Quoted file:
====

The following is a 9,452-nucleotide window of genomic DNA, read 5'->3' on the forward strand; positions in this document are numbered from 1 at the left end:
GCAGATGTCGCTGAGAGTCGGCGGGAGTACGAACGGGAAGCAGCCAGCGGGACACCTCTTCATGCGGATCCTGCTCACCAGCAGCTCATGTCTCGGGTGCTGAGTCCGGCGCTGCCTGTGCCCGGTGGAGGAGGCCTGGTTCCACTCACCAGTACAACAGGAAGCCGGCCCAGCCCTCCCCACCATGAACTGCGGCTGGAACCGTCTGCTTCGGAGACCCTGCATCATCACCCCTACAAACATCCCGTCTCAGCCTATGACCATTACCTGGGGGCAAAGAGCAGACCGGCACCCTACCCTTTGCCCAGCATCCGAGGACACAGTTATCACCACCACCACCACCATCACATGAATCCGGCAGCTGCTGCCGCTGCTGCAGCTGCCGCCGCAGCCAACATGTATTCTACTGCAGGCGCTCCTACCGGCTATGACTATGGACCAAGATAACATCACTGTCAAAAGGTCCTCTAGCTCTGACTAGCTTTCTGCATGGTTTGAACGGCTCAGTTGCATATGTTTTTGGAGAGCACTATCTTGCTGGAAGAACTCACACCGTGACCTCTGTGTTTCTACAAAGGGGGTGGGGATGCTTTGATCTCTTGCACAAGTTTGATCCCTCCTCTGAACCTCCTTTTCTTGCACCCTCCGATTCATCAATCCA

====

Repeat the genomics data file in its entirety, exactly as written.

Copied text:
The following is a 9,452-nucleotide window of genomic DNA, read 5'->3' on the forward strand; positions in this document are numbered from 1 at the left end:
GCAGATGTCGCTGAGAGTCGGCGGGAGTACGAACGGGAAGCAGCCAGCGGGACACCTCTTCATGCGGATCCTGCTCACCAGCAGCTCATGTCTCGGGTGCTGAGTCCGGCGCTGCCTGTGCCCGGTGGAGGAGGCCTGGTTCCACTCACCAGTACAACAGGAAGCCGGCCCAGCCCTCCCCACCATGAACTGCGGCTGGAACCGTCTGCTTCGGAGACCCTGCATCATCACCCCTACAAACATCCCGTCTCAGCCTATGACCATTACCTGGGGGCAAAGAGCAGACCGGCACCCTACCCTTTGCCCAGCATCCGAGGACACAGTTATCACCACCACCACCACCATCACATGAATCCGGCAGCTGCTGCCGCTGCTGCAGCTGCCGCCGCAGCCAACATGTATTCTACTGCAGGCGCTCCTACCGGCTATGACTATGGACCAAGATAACATCACTGTCAAAAGGTCCTCTAGCTCTGACTAGCTTTCTGCATGGTTTGAACGGCTCAGTTGCATATGTTTTTGGAGAGCACTATCTTGCTGGAAGAACTCACACCGTGACCTCTGTGTTTCTACAAAGGGGGTGGGGATGCTTTGATCTCTTGCACAAGTTTGATCCCTCCTCTGAACCTCCTTTTCTTGCACCCTCCGATTCATCAATCCA